Monday, March 5, 2007

Sierra Health Announces It's Already Losing Money in its 2007 Part D Medicare Prescription Drug Plan

Sierra Health, the leading health plan in Nevada, is already losing money in its 2007 senior Medicare Part D prescription drug program.

For 2007, Sierra offered two primary Part D programs--a basic Part D drug plan and an enhanced plan that covers senior's medication in the "gap" or "donut hole." This "gap" lies between the first layer of coverage and the catastrophic insurance that Part D offers.

Sierra announced last week that, just based upon one month of data in January, they can already tell that their "enhanced" gap coverage plan will be a big money loser for the full year. The health plan announced that they lost $3 million in the first month on just the enhanced plan. They pointed to "adverse selection" in the enhanced plan for the big losses--the plan was disproportionately purchased by sicker people.

Their basic Part D product is expected to earn $11 to $14 million for the full year in 2007.

How the two enhanced and basic programs will end up netting each other out is unclear. However, losing just $3 million in the first month on the enhanced program doesn't bode well for the combined product effort.

You will recall that Humana had a terrible year in its Part D product line last year because of poor results with its enhanced gap plan. Humana reported an overall 2006 Part D medical cost ratio of 92.5% (116% in the gap plan alone). Adding on 15 more points for expenses, Humana's likely Part D medical cost ratio for all of its offerings was close to 108%--well into the red.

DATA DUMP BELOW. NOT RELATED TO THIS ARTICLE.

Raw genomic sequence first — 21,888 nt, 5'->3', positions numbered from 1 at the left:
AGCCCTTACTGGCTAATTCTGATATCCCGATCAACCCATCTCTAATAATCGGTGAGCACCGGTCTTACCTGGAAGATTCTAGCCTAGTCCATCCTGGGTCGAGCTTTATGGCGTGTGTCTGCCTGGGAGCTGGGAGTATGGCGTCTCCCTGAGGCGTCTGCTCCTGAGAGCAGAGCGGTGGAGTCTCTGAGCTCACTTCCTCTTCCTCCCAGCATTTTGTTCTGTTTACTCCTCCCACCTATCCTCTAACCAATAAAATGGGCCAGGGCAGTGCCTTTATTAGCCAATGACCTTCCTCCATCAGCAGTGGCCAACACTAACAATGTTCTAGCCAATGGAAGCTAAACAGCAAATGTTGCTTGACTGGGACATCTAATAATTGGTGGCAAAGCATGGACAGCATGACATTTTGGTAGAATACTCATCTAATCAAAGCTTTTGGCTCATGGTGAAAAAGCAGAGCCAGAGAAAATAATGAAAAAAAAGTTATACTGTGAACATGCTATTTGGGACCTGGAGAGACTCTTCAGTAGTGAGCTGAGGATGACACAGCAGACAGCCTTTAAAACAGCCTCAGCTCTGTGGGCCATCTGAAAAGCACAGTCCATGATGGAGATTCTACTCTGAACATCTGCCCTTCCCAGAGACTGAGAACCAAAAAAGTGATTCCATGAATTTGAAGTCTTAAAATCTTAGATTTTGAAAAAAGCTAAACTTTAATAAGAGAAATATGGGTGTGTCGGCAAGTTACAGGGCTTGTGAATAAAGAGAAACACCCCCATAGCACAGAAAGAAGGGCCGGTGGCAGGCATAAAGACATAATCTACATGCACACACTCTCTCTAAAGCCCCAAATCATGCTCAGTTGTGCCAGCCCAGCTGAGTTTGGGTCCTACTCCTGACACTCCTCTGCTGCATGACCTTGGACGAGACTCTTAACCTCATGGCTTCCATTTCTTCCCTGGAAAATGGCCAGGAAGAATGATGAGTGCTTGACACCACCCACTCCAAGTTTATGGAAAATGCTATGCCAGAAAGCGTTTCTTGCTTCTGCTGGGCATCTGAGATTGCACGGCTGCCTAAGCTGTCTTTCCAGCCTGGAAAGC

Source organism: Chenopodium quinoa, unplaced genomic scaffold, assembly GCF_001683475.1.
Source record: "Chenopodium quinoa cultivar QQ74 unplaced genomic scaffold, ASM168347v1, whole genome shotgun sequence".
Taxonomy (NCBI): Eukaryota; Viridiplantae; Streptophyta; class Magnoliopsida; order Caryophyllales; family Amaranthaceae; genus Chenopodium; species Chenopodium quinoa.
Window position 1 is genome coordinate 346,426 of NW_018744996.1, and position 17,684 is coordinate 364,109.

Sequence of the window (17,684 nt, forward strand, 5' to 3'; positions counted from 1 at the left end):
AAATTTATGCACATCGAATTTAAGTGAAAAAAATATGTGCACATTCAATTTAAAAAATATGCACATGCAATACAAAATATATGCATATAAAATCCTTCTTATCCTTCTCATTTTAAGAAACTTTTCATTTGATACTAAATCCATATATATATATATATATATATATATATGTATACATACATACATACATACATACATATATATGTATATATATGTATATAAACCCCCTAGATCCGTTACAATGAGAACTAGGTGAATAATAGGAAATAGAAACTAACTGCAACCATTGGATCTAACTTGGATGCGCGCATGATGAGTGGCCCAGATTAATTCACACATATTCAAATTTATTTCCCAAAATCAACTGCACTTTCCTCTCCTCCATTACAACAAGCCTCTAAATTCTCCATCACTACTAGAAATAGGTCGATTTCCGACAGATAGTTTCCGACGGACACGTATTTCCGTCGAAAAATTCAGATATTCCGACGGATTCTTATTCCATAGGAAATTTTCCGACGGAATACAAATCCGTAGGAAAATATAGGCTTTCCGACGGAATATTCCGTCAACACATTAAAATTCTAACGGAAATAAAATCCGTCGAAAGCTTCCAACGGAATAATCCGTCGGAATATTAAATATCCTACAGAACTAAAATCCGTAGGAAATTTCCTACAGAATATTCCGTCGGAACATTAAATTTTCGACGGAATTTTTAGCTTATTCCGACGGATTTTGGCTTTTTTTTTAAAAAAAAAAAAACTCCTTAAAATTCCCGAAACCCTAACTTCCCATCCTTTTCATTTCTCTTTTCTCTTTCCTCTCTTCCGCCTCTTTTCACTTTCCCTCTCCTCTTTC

Clearly, seniors are savvy Part D buyers--they are careful to find the plan they can make the most money on. No surprise there.

It is clear that pricing Part D plans is no small challenge. Sierra is a very well run managed care company. So, being so far off in its 2007 Part D pricing is notable.

With the Democrats now in charge of the Congress, and no friends of the managed care companies offering the Medicare Part D drug plan, there isn't a lot of hope that Part D payments to the health insurance industry are going to get a lot better in the next few years.

Against that outlook, starting out in the red is not the place to be.
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